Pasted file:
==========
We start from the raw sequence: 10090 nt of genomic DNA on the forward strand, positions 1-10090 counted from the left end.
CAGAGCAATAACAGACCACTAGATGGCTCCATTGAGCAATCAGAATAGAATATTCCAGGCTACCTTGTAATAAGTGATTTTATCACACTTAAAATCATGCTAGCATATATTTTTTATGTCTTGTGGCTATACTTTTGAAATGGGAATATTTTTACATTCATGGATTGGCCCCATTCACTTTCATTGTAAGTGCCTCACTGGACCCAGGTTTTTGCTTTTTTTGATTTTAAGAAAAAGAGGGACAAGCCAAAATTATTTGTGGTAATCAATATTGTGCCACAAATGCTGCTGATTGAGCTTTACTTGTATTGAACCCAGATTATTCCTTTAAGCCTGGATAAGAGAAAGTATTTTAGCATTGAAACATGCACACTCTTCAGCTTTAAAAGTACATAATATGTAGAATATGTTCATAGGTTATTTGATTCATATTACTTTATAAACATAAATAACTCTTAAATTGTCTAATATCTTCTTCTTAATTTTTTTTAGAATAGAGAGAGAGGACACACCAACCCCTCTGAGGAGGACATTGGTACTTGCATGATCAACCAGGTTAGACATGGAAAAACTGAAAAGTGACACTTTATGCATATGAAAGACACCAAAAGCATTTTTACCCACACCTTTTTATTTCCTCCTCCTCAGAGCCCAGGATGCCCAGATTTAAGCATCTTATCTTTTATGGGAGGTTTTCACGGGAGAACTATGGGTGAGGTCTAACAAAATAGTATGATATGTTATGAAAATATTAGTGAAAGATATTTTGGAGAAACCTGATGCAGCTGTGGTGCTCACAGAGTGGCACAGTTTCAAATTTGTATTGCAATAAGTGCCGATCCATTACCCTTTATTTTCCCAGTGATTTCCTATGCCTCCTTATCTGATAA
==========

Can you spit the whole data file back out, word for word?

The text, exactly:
We start from the raw sequence: 10090 nt of genomic DNA on the forward strand, positions 1-10090 counted from the left end.
CAGAGCAATAACAGACCACTAGATGGCTCCATTGAGCAATCAGAATAGAATATTCCAGGCTACCTTGTAATAAGTGATTTTATCACACTTAAAATCATGCTAGCATATATTTTTTATGTCTTGTGGCTATACTTTTGAAATGGGAATATTTTTACATTCATGGATTGGCCCCATTCACTTTCATTGTAAGTGCCTCACTGGACCCAGGTTTTTGCTTTTTTTGATTTTAAGAAAAAGAGGGACAAGCCAAAATTATTTGTGGTAATCAATATTGTGCCACAAATGCTGCTGATTGAGCTTTACTTGTATTGAACCCAGATTATTCCTTTAAGCCTGGATAAGAGAAAGTATTTTAGCATTGAAACATGCACACTCTTCAGCTTTAAAAGTACATAATATGTAGAATATGTTCATAGGTTATTTGATTCATATTACTTTATAAACATAAATAACTCTTAAATTGTCTAATATCTTCTTCTTAATTTTTTTTAGAATAGAGAGAGAGGACACACCAACCCCTCTGAGGAGGACATTGGTACTTGCATGATCAACCAGGTTAGACATGGAAAAACTGAAAAGTGACACTTTATGCATATGAAAGACACCAAAAGCATTTTTACCCACACCTTTTTATTTCCTCCTCCTCAGAGCCCAGGATGCCCAGATTTAAGCATCTTATCTTTTATGGGAGGTTTTCACGGGAGAACTATGGGTGAGGTCTAACAAAATAGTATGATATGTTATGAAAATATTAGTGAAAGATATTTTGGAGAAACCTGATGCAGCTGTGGTGCTCACAGAGTGGCACAGTTTCAAATTTGTATTGCAATAAGTGCCGATCCATTACCCTTTATTTTCCCAGTGATTTCCTATGCCTCCTTATCTGATAA